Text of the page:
Learned a hard lesson. Contention between GetPrivateProfileString and WritePrivateProfileString may cause a deadlock, even for multiple processes. If you intent to Read/Write the same ini file, you have to lock the file yourself.

Yes, I know they are marked as deprecated. But they are really handy when you only have small settings. I don’t want to use the registry for everything.

So wish the OS can make it thread safe.

Comments (10)

  1. moo says:

    You use the registry? What on earth for the registery wont version well will it.

    Its much simpler to use XML and load the Xml with XmlDocument.Load(filename) then call .SelectSingleNode(xPath) where xPath is Root/IniSection/IniKey etc You can even encrypt this and store it securely then you can decrypt and call XmlDocument.LoadXml(decryptedXml); You can nest much more to match the actual structure of the configuration than ini file ever could.

    Thats what I do anyway 😀 Works a charm for me.

    I always try to keep all applications local and relative and avoid the registry where I can, its also more secure as it wont leave application poo all over the system that may be a security risk or privacy leak.

    Registry is a no no for me.

  2. I don’t use registry. That is why I use GetPrivateProfileString. I only use C++ now so I don’t have the luxury of System.Xml.dll, and I can’t afford dependency on msxml.dll.

    Now talking about System.Xml.dll, have you watched Rico Mariani’s performance video? Your usage of System.Xml is one of the evil thing he mentioned specifically;)

  3. moo says:

    Now where it would hit I would imagine is when you use the XmlSerializer I guess for serialization and deserialization when sending over the wire. So what other mechanism do they propose for sending data over wires? Back to the dark ages of custom binary formats?

  4. moo says:

    Anytime you dip into a file you will get a perf hit, thats why alot of the hidden files for windows have the information like GUIDs as part of the filename, its faster to read the name than dip into a file.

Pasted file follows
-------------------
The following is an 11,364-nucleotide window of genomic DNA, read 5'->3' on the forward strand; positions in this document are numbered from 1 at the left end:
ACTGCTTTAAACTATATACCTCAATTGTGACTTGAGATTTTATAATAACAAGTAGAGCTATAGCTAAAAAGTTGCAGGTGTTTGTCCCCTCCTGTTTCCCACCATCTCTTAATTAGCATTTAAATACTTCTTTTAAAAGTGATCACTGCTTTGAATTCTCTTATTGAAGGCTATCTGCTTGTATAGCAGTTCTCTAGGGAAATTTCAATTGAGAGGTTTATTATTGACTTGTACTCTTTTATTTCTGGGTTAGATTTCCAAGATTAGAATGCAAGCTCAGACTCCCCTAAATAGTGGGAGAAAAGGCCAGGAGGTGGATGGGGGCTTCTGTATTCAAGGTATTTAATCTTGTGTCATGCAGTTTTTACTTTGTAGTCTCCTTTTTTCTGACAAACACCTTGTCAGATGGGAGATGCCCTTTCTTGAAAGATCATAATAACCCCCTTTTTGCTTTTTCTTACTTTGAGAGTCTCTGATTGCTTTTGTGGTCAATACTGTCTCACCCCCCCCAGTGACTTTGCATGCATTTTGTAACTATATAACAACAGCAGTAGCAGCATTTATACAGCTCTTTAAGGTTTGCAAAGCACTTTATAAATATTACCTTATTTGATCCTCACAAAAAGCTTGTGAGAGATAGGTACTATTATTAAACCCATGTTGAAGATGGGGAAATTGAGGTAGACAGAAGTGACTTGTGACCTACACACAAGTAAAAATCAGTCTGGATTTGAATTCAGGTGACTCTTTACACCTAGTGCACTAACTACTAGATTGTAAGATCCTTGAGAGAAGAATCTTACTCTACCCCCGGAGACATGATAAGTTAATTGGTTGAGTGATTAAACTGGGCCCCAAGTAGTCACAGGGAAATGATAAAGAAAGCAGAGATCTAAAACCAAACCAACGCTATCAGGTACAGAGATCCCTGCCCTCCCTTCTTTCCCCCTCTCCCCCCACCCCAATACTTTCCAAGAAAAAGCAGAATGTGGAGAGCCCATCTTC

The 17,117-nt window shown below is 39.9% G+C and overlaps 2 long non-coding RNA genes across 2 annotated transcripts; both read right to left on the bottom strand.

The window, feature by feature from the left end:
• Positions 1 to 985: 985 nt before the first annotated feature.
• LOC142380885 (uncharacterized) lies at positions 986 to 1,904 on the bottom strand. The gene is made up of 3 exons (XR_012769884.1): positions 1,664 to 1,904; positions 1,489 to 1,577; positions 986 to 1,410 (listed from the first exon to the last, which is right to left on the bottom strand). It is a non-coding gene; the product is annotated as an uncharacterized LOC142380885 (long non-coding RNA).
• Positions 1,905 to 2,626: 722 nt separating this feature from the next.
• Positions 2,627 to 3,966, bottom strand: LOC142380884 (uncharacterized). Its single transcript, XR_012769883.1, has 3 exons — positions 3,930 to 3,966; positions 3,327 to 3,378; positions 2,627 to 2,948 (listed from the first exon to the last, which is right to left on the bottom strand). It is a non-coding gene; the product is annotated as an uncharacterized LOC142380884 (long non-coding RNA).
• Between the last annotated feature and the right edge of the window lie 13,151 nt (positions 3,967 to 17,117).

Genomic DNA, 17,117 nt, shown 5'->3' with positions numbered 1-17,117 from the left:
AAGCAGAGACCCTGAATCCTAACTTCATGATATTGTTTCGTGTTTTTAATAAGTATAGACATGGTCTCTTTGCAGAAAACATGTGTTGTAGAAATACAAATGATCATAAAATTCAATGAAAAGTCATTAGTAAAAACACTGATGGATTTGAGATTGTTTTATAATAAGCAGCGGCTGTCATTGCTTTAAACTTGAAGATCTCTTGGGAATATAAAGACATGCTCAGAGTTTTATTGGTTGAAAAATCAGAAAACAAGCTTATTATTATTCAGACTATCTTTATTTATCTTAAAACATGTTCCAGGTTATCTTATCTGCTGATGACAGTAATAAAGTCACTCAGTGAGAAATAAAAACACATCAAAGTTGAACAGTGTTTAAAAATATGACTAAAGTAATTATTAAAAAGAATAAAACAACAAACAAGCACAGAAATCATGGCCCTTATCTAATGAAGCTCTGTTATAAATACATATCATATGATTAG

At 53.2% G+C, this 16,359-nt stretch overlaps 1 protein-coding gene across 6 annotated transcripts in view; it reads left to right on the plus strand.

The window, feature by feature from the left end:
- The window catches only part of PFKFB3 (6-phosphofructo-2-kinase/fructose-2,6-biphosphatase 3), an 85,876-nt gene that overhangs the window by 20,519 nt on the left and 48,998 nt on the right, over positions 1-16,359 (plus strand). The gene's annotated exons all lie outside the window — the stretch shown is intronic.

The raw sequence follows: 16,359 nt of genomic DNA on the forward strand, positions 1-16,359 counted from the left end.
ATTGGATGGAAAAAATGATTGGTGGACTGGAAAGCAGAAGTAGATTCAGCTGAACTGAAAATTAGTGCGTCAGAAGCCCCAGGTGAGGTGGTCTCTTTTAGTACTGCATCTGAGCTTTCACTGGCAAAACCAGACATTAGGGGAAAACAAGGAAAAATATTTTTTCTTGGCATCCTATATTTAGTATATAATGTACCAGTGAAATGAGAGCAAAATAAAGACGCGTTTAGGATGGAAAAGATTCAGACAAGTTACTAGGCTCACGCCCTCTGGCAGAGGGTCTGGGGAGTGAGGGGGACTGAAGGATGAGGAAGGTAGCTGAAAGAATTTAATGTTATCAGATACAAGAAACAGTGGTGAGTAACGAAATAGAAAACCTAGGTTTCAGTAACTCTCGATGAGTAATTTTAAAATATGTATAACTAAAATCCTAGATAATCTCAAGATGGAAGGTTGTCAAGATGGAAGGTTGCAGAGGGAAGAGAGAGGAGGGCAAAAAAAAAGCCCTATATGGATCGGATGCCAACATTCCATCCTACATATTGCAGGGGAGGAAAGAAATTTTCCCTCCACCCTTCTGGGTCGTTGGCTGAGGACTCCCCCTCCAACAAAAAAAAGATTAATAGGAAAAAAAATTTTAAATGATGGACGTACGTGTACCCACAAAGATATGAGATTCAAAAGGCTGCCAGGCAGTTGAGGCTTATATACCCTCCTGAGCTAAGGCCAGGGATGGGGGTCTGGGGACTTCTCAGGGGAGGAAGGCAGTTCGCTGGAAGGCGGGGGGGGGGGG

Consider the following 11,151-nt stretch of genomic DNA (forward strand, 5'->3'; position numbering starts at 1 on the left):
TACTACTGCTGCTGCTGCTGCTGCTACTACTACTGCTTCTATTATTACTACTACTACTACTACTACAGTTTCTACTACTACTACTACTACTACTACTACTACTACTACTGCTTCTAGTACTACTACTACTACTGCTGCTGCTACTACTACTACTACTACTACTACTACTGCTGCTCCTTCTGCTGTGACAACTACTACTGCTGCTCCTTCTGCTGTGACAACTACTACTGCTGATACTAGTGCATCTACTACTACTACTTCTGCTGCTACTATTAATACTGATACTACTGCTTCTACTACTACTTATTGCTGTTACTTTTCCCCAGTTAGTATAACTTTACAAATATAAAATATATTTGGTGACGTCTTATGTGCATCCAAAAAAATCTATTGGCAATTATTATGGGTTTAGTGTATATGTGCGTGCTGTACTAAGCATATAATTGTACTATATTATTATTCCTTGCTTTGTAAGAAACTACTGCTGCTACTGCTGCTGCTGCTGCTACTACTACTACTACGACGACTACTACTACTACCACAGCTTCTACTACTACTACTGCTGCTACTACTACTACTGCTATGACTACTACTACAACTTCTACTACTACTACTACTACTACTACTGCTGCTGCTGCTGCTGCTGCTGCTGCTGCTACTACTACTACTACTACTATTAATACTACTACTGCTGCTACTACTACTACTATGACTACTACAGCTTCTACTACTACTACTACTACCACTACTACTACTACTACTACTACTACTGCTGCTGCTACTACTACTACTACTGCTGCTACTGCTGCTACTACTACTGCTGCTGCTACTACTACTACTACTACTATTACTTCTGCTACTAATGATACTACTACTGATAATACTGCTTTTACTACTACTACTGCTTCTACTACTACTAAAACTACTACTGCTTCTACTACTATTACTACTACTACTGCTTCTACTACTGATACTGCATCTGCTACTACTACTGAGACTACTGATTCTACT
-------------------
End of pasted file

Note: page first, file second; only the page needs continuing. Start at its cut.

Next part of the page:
I dont use the Xml class where its performance critical, its just configuration settings. Its not like im reading and writing encrypted Xml files during a critical operation.

  5. moo says:

    There is a bug on the operation of those Ini file operations between 95, NT and 2000 If I remember correctly. There is a slight behaviour difference when using # comments and tabs and spaces and why I had to implement my own wrapper and parse alot in a compatible way for all systems (not much of a problem now that we moved on but it sure was then.)

  6. I try to keep it simple. No comments, no tabs.

  7. Pavel Lebedinsky says:

    >So wish the OS can make it thread safe.

    How can the OS make them thread-safe, especially in a cross-process case? By locking a named mutex each time WritePrivateProfileString for a specific file is called? Then what if I don’t need synchronization – why should I have to pay for it? Or what if I need to do the update as part of a larger operation that needs to be atomic as a whole? The built-in mutex would be useless for me and I would have to do my own locking anyway.

    It’s a classic design problem (I think it’s even mentioned in the .NET Design Guidelines). It’s better to let the applications decide how to synchronize and if they need synchronization at all.

  8. By saying make it thread safe, I really mean not deadlock. How will I know Read/Write contention will cause a deadlock?

    And in general I agree with you. Synchronization decision is better made in application.

  9. moo says:

    Yes because ini files are self describing. No comments are good.

    Its still a bug 😛